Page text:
There has been little joy in cities and towns in the DR Congo in the past days as if there have ever been for many years now. The end game is that the country keeps giving peace and security a hard time making it appear as an undisciplined teacher turning up to start class while schools are on holidays.
But events don’t have to be that sordid except they benefit a selected few whose ambitions are to get and stay in power regardless of who they trample on. In our draper days, classrooms used to re-echo with chants of “the pygmies live in the Congo Forever”.
It has been a long time that this is remembered. The notion has been replaced by immeasurable drawbacks such as insecurity, rape, child soldiers and dozens more which put the country among the baddies.
Political observers are in the sway as to why the DRC could not re-engage a gear of calm to reconnect with the word. A vast country awash with many of the world’s top 10 minerals could do better than what is on the plate at the moment.
Visitors to its capital, Kinshasa are frequently enthused by the country’s posture and semblance of calm and a community on the move. High rise buildings, well paved boulevards, streaming cars twenty-four hours a day and traffic lights that work gives the first time visitor the forged notion that at last, here is one African country that is plodding on.
Venture approximately 10 miles from the city’s central axis and you would be startled by the sudden change-mud huts, unkempt layout of the road network and over growth as well as rubbish stuffed drains. These are the hallmarks of the capital.
What makes the city stand out is that on its left side is the other Congo: Brazzaville. The two Congos are separated by the crocodile-infested Congo River. I remember standing on my toes some years back at the Congo Brazzaville soil and could pick out the flow of traffic in Kinshasa.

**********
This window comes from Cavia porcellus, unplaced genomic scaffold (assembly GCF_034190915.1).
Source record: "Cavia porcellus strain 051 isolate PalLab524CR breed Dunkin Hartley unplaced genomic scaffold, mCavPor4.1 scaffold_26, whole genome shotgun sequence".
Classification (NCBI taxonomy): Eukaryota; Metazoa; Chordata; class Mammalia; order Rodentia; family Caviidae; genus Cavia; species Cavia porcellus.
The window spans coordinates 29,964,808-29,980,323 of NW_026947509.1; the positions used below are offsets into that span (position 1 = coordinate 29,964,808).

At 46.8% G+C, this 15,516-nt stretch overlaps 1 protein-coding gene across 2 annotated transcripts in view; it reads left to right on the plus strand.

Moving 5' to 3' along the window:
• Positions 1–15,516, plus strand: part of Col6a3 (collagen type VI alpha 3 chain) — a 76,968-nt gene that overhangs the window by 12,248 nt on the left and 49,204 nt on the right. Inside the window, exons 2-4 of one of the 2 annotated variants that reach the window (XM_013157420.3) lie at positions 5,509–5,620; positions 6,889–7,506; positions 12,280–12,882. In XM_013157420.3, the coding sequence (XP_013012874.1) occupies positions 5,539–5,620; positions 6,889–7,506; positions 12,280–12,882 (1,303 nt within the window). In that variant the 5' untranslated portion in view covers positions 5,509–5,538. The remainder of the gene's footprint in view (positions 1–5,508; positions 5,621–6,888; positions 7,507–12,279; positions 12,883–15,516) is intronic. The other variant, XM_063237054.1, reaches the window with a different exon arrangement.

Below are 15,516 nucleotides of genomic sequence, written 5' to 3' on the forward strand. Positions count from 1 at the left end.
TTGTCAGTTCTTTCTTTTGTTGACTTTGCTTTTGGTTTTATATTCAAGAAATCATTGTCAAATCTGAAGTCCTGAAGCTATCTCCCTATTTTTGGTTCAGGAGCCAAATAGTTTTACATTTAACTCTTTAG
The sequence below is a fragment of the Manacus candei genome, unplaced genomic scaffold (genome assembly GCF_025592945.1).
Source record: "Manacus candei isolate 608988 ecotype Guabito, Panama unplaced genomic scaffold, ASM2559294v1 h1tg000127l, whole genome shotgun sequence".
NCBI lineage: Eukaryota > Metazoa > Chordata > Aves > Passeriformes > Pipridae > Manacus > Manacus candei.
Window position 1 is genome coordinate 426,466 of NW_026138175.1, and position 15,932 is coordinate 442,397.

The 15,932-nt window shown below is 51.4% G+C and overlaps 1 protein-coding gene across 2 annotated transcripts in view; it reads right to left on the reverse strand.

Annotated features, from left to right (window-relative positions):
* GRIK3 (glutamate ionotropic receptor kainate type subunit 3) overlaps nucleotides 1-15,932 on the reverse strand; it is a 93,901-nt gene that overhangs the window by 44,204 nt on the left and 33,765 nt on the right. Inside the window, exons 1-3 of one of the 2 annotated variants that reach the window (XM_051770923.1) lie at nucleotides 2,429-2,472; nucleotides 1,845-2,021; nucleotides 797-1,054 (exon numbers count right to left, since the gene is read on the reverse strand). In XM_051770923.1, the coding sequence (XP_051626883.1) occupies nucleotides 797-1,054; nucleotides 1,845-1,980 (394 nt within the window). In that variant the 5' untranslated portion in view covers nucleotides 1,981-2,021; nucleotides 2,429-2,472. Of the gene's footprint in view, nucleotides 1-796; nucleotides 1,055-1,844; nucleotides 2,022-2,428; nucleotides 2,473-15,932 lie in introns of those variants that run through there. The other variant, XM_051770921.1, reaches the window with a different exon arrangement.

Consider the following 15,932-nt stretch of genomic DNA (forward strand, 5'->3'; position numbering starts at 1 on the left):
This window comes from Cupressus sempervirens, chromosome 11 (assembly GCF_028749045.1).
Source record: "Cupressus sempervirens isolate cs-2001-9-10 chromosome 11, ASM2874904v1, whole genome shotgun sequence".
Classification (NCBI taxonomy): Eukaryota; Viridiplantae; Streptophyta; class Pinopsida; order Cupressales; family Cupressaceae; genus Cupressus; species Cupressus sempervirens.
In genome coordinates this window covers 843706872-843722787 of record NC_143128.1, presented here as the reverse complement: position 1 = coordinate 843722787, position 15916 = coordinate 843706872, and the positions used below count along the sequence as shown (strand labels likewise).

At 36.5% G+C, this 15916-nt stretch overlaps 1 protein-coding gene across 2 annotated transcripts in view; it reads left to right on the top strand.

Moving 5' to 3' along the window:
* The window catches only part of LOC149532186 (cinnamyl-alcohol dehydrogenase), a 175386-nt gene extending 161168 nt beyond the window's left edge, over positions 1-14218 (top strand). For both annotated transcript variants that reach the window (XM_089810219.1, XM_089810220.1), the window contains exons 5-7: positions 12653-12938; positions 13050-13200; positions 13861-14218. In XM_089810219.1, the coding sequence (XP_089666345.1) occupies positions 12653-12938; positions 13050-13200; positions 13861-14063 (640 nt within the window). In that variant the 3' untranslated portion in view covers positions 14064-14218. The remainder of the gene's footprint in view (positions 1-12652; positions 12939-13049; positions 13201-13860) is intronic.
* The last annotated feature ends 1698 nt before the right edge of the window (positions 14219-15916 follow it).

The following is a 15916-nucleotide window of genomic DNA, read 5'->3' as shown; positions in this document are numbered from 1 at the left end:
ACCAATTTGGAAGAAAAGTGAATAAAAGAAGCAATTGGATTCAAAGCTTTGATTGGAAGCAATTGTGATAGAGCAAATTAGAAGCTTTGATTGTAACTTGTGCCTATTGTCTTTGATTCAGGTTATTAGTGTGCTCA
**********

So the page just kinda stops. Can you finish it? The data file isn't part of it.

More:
Brazzaville is lifeless while Kinshasa is bursting with go-go life. So why all this trouble in the East of the interior of the DRC one may ask. It stems from a complexity of problems with nearly all political leaders in the country trying to elbow each other in a bid to rule.
When it is not an unheard of army officer from one area in the vast country trying to fly his political kite, it may turn out to be an obscure third rate politician trying to seize power. In the interior, anything goes. From the army general who would pocket the salaries of soldiers, the bureaucrat who would offer to buy out the wife of a messenger if she is beautiful, and the regional minister who would be accompanied frequently by two staffers, one carrying his briefcase, the other, holding the car keys.
As you would expect, soldiers frequently switch sides depending on where the cash flow is. This is why there is the prevalent suspicion that local soldiers fighting with UN forces are sometimes not giving off their best zeal.
Chances of getting the Congo on its feet remains a distant prospect as it will not yield any dividend to the powers that be. In all this, the civilian remains the hardest hit, forced to be on the road times without number and hardly knowing what the fighting is all about.
Like many other African states, the leaders are less considerate bothered, mainly by how fast they can plunder the treasury and stash up their wealth. The Congo has been long in the twist and like being involved in roller coaster politics.
Eastern Congo particularly the two KIVUS-North and East remain the ugly spots denting the country’s image. Since January for instance, nearly half a million people mainly women and children have fled North KIVU Province to safer areas.
Some 800,000 people remain displaced from recent upsurge in fighting. The conflict is further over stretched by the presence of the well armed Hutu rebel group operating under the name the FDLP (the Liberation of Rwanda).
These are practically elements that are resisting to return to Rwanda, claiming a stake in the political pie of the DRC. In such a battering situation, nobody tells you that it provides adequate attraction for politicians on the side who follow the money regardless of crumbs are not even left to be shared.
In the DR Congo, people no longer talk of tightening their belts because there is no waist line left to tie it on.